Tuesday afternoon, Marietta police said they had secured an arrest warrant for Hamlin, charging him with hit-and-run, two counts of failure to maintain his lane, driving too fast for conditions and driving on a suspended license. His bond was set at $20,000.
Police said Hamlin had been released from the hospital before their investigation was completed, but said he was aware of the charges and was making plans to turn himself in. In the phone interview, Hamlin said he planned to surrender Wednesday.
Police said Hamlin was fleeing from an accident when he crashed, but the driver said he has a medical history of epilepsy and believes he had a grand mal seizure at the time of the crash. He described the resulting injuries as “a couple of bruised ribs, bruised orbital under my left eye,” and said he’s home taking medication for the pain.
“I know I had a seizure because I’m not the kind of guy who’d run from an accident,” Hamlin said. “The truck had insurance on it and everything else. I had no reason to run.”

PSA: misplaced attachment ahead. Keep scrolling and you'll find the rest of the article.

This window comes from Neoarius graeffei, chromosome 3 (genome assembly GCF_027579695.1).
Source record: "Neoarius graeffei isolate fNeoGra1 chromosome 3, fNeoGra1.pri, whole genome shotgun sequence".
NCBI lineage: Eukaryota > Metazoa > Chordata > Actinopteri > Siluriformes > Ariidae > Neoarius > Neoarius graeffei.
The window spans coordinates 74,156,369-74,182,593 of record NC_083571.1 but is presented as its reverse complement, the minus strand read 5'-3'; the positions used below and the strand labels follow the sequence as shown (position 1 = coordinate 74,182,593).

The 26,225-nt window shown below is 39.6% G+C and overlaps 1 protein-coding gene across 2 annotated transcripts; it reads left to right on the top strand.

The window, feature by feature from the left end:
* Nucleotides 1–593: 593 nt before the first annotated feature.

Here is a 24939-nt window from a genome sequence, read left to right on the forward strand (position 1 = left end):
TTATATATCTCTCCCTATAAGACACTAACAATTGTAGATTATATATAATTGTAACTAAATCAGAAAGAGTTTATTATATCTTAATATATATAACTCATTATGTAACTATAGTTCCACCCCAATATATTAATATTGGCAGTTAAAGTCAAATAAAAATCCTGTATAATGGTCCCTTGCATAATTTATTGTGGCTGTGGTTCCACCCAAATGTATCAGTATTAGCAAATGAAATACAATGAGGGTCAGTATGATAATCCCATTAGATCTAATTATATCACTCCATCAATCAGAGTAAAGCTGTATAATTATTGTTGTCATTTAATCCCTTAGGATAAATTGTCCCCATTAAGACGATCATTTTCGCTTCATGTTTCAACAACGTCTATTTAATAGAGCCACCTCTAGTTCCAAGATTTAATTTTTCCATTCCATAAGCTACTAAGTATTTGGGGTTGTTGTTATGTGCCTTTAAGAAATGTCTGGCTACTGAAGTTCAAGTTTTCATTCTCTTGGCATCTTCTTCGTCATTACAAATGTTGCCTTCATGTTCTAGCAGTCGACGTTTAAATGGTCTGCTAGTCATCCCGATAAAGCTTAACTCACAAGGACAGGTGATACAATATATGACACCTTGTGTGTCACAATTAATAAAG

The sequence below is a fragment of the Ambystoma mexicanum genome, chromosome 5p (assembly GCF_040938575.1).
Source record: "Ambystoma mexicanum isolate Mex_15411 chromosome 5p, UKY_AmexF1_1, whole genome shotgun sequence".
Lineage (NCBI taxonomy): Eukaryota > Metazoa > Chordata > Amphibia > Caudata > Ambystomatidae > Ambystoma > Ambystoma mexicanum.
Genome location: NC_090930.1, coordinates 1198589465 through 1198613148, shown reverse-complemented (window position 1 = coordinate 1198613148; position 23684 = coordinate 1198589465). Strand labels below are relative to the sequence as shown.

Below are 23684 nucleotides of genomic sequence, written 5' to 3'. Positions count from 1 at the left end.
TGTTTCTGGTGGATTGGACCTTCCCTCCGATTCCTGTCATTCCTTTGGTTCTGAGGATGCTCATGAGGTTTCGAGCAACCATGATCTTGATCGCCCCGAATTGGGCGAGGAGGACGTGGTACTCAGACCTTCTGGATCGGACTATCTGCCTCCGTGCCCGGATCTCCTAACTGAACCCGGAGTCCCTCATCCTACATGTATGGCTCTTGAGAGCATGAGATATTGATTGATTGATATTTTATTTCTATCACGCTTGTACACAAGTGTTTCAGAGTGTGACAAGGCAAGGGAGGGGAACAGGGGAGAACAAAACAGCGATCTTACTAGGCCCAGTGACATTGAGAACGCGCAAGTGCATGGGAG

Hamlin said he had petit mal seizures when he was in high school, about 10 years ago. He was put on medication for them but stopped taking the medicine after the seizures ended. He said he had a grand mal seizure three years ago as a result of dehydration.
The latest incident, he said, “just came out of nowhere. I had a seizure and almost hurt a lot of people. … It’s never been to the point that it’s caused anybody harm until now.”
“I have my mother sending my MRIs taken of me while I was in high school so I can take them into court,” Hamlin said. He said he also is contacting a former employer who can tell the court he missed work because of a seizure three years ago.
As for prior charges out of Gwinnett County for driving with a suspended license and driving with expired tags, and for having been jailed for failing to appear in court, Hamlin said the problems stemmed from a traffic stop in Norcross last year.
“I was driving a Nissan Sentra and was pulled over driving home from work, and I had an expired tag,” he said. "All these suspensions I ever had all stemmed off an expired tag ticket two years ago when I moved back here from Buffalo. ... It’s all been paid for. I haven’t had a moving violation in five years, not a speeding ticket or anything like that. It’s all been paperwork issues.”